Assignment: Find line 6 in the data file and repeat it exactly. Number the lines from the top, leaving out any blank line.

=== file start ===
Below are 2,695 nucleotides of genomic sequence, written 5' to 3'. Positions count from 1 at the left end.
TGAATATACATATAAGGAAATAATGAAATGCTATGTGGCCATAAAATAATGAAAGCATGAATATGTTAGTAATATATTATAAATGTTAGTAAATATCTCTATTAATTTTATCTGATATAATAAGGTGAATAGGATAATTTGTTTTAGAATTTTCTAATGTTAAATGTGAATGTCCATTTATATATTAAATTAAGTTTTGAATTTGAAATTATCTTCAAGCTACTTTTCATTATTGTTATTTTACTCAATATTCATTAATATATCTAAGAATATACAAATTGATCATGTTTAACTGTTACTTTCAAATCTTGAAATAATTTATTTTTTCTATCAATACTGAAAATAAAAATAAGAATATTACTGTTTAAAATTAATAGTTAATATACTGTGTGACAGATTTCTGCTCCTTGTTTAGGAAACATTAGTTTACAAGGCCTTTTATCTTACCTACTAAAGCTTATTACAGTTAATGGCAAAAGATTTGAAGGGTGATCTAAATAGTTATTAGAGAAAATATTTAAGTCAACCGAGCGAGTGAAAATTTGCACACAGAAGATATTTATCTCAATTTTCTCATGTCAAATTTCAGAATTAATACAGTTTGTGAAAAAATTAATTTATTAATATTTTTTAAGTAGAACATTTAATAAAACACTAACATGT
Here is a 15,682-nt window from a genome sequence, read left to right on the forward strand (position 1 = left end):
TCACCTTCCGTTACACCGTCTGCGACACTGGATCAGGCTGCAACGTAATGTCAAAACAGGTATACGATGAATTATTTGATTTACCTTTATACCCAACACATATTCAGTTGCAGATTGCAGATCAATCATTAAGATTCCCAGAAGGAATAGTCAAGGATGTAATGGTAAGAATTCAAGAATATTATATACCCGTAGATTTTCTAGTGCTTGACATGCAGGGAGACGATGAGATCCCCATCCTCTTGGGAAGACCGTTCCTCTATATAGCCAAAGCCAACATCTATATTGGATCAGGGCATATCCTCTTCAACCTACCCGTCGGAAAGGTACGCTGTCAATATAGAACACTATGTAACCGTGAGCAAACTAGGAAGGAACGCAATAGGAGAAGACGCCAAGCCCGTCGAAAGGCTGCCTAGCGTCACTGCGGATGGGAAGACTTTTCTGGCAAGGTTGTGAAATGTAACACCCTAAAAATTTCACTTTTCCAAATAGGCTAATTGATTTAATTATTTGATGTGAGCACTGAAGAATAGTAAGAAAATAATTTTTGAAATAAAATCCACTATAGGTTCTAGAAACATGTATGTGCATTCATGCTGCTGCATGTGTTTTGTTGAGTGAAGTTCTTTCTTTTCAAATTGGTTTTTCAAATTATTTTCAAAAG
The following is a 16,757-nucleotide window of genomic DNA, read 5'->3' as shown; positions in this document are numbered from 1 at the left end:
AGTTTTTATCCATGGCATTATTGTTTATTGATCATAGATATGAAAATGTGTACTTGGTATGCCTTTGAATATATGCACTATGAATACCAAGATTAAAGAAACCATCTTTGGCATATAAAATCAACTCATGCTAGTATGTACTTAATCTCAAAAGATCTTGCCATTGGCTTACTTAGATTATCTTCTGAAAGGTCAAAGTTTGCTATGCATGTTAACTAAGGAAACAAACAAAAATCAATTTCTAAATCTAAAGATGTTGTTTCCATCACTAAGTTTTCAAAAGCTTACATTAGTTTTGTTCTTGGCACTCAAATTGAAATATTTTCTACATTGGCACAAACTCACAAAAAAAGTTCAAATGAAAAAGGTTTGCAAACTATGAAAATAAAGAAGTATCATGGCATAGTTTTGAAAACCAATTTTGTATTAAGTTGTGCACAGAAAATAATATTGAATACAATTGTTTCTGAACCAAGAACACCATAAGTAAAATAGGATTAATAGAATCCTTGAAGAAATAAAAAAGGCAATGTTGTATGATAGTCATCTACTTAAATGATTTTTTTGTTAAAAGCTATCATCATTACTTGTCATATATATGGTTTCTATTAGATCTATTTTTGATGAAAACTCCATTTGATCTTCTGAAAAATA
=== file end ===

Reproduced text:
AGTTTTTATCCATGGCATTATTGTTTATTGATCATAGATATGAAAATGTGTACTTGGTATGCCTTTGAATATATGCACTATGAATACCAAGATTAAAGAAACCATCTTTGGCATATAAAATCAACTCATGCTAGTATGTACTTAATCTCAAAAGATCTTGCCATTGGCTTACTTAGATTATCTTCTGAAAGGTCAAAGTTTGCTATGCATGTTAACTAAGGAAACAAACAAAAATCAATTTCTAAATCTAAAGATGTTGTTTCCATCACTAAGTTTTCAAAAGCTTACATTAGTTTTGTTCTTGGCACTCAAATTGAAATATTTTCTACATTGGCACAAACTCACAAAAAAAGTTCAAATGAAAAAGGTTTGCAAACTATGAAAATAAAGAAGTATCATGGCATAGTTTTGAAAACCAATTTTGTATTAAGTTGTGCACAGAAAATAATATTGAATACAATTGTTTCTGAACCAAGAACACCATAAGTAAAATAGGATTAATAGAATCCTTGAAGAAATAAAAAAGGCAATGTTGTATGATAGTCATCTACTTAAATGATTTTTTTGTTAAAAGCTATCATCATTACTTGTCATATATATGGTTTCTATTAGATCTATTTTTGATGAAAACTCCATTTGATCTTCTGAAAAATA